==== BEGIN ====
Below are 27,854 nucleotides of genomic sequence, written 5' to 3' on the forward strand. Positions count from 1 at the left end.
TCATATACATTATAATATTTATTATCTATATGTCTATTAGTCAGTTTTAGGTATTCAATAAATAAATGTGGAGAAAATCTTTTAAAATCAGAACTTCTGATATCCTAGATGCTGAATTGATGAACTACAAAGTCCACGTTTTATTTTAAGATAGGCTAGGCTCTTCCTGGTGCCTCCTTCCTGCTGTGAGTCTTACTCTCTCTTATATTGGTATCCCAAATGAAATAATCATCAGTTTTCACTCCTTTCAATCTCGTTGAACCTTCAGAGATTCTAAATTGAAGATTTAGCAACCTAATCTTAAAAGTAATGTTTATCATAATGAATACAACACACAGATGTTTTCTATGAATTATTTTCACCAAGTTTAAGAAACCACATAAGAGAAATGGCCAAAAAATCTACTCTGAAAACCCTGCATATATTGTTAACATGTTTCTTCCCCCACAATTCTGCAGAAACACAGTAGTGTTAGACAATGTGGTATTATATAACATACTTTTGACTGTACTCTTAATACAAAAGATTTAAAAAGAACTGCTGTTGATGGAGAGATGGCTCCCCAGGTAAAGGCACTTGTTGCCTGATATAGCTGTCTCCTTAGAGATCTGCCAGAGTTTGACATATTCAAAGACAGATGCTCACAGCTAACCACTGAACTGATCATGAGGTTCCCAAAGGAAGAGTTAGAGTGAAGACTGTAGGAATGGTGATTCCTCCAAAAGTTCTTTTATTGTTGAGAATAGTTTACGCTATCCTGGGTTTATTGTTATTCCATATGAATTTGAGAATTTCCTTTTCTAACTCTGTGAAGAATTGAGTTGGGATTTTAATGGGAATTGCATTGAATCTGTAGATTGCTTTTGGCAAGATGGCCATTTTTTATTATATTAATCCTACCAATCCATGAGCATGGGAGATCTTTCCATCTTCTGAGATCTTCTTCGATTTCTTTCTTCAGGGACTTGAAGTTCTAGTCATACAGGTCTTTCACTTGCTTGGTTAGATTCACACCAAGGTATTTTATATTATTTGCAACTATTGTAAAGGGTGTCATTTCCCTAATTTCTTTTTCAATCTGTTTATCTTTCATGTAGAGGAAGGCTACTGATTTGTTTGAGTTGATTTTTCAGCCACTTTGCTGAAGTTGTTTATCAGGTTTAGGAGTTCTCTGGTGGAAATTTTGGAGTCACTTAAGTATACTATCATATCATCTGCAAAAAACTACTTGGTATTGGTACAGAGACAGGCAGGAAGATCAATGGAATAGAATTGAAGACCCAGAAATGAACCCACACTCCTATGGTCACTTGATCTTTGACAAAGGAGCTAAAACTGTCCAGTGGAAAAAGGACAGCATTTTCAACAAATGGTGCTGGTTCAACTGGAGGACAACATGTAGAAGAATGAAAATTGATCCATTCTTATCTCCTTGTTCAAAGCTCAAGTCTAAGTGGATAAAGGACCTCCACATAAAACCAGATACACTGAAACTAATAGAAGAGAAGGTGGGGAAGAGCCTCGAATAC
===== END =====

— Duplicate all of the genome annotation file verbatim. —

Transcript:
Below are 27,854 nucleotides of genomic sequence, written 5' to 3' on the forward strand. Positions count from 1 at the left end.
TCATATACATTATAATATTTATTATCTATATGTCTATTAGTCAGTTTTAGGTATTCAATAAATAAATGTGGAGAAAATCTTTTAAAATCAGAACTTCTGATATCCTAGATGCTGAATTGATGAACTACAAAGTCCACGTTTTATTTTAAGATAGGCTAGGCTCTTCCTGGTGCCTCCTTCCTGCTGTGAGTCTTACTCTCTCTTATATTGGTATCCCAAATGAAATAATCATCAGTTTTCACTCCTTTCAATCTCGTTGAACCTTCAGAGATTCTAAATTGAAGATTTAGCAACCTAATCTTAAAAGTAATGTTTATCATAATGAATACAACACACAGATGTTTTCTATGAATTATTTTCACCAAGTTTAAGAAACCACATAAGAGAAATGGCCAAAAAATCTACTCTGAAAACCCTGCATATATTGTTAACATGTTTCTTCCCCCACAATTCTGCAGAAACACAGTAGTGTTAGACAATGTGGTATTATATAACATACTTTTGACTGTACTCTTAATACAAAAGATTTAAAAAGAACTGCTGTTGATGGAGAGATGGCTCCCCAGGTAAAGGCACTTGTTGCCTGATATAGCTGTCTCCTTAGAGATCTGCCAGAGTTTGACATATTCAAAGACAGATGCTCACAGCTAACCACTGAACTGATCATGAGGTTCCCAAAGGAAGAGTTAGAGTGAAGACTGTAGGAATGGTGATTCCTCCAAAAGTTCTTTTATTGTTGAGAATAGTTTACGCTATCCTGGGTTTATTGTTATTCCATATGAATTTGAGAATTTCCTTTTCTAACTCTGTGAAGAATTGAGTTGGGATTTTAATGGGAATTGCATTGAATCTGTAGATTGCTTTTGGCAAGATGGCCATTTTTTATTATATTAATCCTACCAATCCATGAGCATGGGAGATCTTTCCATCTTCTGAGATCTTCTTCGATTTCTTTCTTCAGGGACTTGAAGTTCTAGTCATACAGGTCTTTCACTTGCTTGGTTAGATTCACACCAAGGTATTTTATATTATTTGCAACTATTGTAAAGGGTGTCATTTCCCTAATTTCTTTTTCAATCTGTTTATCTTTCATGTAGAGGAAGGCTACTGATTTGTTTGAGTTGATTTTTCAGCCACTTTGCTGAAGTTGTTTATCAGGTTTAGGAGTTCTCTGGTGGAAATTTTGGAGTCACTTAAGTATACTATCATATCATCTGCAAAAAACTACTTGGTATTGGTACAGAGACAGGCAGGAAGATCAATGGAATAGAATTGAAGACCCAGAAATGAACCCACACTCCTATGGTCACTTGATCTTTGACAAAGGAGCTAAAACTGTCCAGTGGAAAAAGGACAGCATTTTCAACAAATGGTGCTGGTTCAACTGGAGGACAACATGTAGAAGAATGAAAATTGATCCATTCTTATCTCCTTGTTCAAAGCTCAAGTCTAAGTGGATAAAGGACCTCCACATAAAACCAGATACACTGAAACTAATAGAAGAGAAGGTGGGGAAGAGCCTCGAATAC